Men who are strikingly handsome have been found to be more financially successful at work than plain or ugly men. Harold is a plain man who invests a lot of money in clothing, including tailored suits, shirts, ties, pocket squares, tie bars and cuff links, as well as shoes and socks. After a period during which formal business wear was on the wane, millions of Americans are returning to suits and ties in an effort to look more polished and confident.

The story switches between snapshots of individuals and statements about Americans as a whole until the end, when it finishes with a series of statements about Americans. It’s a powerful conclusion, and, if you haven’t read it yet, you should check it out.

The Writing Exercise

Let’s try writing about a large group of people, using both “Millions of Americans are Strange” by Nicholas Grider and Pafko at the Wall by Don DeLillo as models:

The DeLillo Model: The Sentient Crowd

  1. Choose a place where people gather in large numbers. DeLillo chose a baseball game, but you might consider any type of event (wedding, funeral) or venue (school, church, parade, protest, battleground). You could even choose an act that is repeated so many times that the act itself takes on a meaning larger than the individuals involved (migrants crossing borders, war refugees fleeing their homes, Congressional leaders voting or holding press conferences). The goal is to find an opportunity to see both individuals and groups.
  2. Write a sentence that begins with an individual but transitions to the group. DeLillo writes, “This is just a kid with a local yearning but he is part of an assembling crowd…” You can make the transition, as Delillo does, between individual to crowd, or, in the case of an act, you can transition from individual to the act/movement that the individual is part of.
  3. Write a series of sentences that describe the group, act, or movement as an entity to itself. Taken as a whole, how does the group behave? How does the recurring act come to seem like an intelligent being or a computer program that has begun to act independently of its creator? This strategy is often used in journalism and novels about war (The Things They Carried, the opening pages of The Yellow Birds), but it can be used for any situation or group.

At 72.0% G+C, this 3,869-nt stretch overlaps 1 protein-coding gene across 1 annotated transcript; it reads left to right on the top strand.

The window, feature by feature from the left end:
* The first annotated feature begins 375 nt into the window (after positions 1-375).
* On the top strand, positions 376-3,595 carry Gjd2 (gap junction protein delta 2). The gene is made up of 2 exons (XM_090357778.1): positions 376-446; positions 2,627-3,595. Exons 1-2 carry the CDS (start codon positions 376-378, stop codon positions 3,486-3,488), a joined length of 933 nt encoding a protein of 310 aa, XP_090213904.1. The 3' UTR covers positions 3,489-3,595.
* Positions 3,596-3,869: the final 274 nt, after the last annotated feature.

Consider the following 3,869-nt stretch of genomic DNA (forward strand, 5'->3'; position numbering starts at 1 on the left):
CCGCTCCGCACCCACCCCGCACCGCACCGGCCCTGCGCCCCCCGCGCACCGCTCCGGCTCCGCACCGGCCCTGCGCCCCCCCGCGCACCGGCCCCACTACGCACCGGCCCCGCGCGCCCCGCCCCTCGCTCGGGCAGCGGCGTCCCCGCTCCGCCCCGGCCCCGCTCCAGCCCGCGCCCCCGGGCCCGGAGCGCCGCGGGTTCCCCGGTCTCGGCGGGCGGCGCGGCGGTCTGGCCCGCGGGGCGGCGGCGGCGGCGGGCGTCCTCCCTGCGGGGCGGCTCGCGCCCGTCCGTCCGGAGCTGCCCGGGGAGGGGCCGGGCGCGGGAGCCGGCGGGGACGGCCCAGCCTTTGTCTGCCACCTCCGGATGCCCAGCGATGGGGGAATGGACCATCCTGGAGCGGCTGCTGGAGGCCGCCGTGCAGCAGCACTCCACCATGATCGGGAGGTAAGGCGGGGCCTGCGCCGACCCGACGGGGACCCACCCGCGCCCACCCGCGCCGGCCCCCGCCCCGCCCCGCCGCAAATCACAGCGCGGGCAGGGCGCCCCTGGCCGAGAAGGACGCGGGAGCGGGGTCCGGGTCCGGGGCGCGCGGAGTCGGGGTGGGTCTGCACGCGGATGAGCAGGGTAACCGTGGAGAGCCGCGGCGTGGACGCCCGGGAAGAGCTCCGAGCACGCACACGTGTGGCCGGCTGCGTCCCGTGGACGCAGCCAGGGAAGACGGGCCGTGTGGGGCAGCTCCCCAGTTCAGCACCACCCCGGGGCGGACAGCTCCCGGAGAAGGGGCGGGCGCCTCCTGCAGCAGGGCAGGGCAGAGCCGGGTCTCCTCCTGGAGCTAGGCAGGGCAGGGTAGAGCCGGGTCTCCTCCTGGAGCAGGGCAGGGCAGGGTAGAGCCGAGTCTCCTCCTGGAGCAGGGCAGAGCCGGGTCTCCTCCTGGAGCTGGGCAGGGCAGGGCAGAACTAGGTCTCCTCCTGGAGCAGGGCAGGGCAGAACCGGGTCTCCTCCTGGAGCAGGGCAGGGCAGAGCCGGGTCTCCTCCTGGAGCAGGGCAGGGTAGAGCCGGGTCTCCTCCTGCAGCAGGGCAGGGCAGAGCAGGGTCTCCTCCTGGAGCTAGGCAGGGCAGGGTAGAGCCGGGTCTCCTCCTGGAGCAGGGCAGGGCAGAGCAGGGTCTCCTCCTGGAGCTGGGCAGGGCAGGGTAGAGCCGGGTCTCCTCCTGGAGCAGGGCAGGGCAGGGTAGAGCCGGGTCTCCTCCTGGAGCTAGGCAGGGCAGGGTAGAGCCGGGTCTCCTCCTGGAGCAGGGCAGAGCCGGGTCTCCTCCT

The Grider Model: The Low-Flying Plane

  1. Choose a grow of people and a way to characterize them. Grider begins his story with this sentence: “Millions of Americans do strange or extreme things without quite being able to articulate why.” If you wanted to bite off a smaller chunk than America, you might choose a city or town, a school or church. At some point, everyone has made a statement like “Those people are such _____.” This sentence is simply a variation on that common judgment. So, you could write something like this: “In Hiawatha, Kansas, most people _____.”
  2. Write flyover sentences. Grider makes one-sentence summaries of individuals’ behavior or situation, always moving to some new person in the next sentence. You can do the same thing. Pick a handful of people in the group you’ve chosen and describe them in terms of the characterization you made. Don’t think too hard about the descriptions. Let them go where they will, even if it’s away from your original idea.
  3. Write a sentence that describes the group as a whole. Now that you’ve showed the reader a few individuals, zoom out and show those same individuals as a group. What statement can be made about them? Are there trends or changes in behavior? Grider writes, “After a period during which formal business wear was on the wane, millions of Americans are returning to suits and ties in an effort to look more polished and confident.” If you can write a sentence that interesting and weird about a group, then you consider yourself pleased.

Good luck!

How to Introduce Setting

23 Jul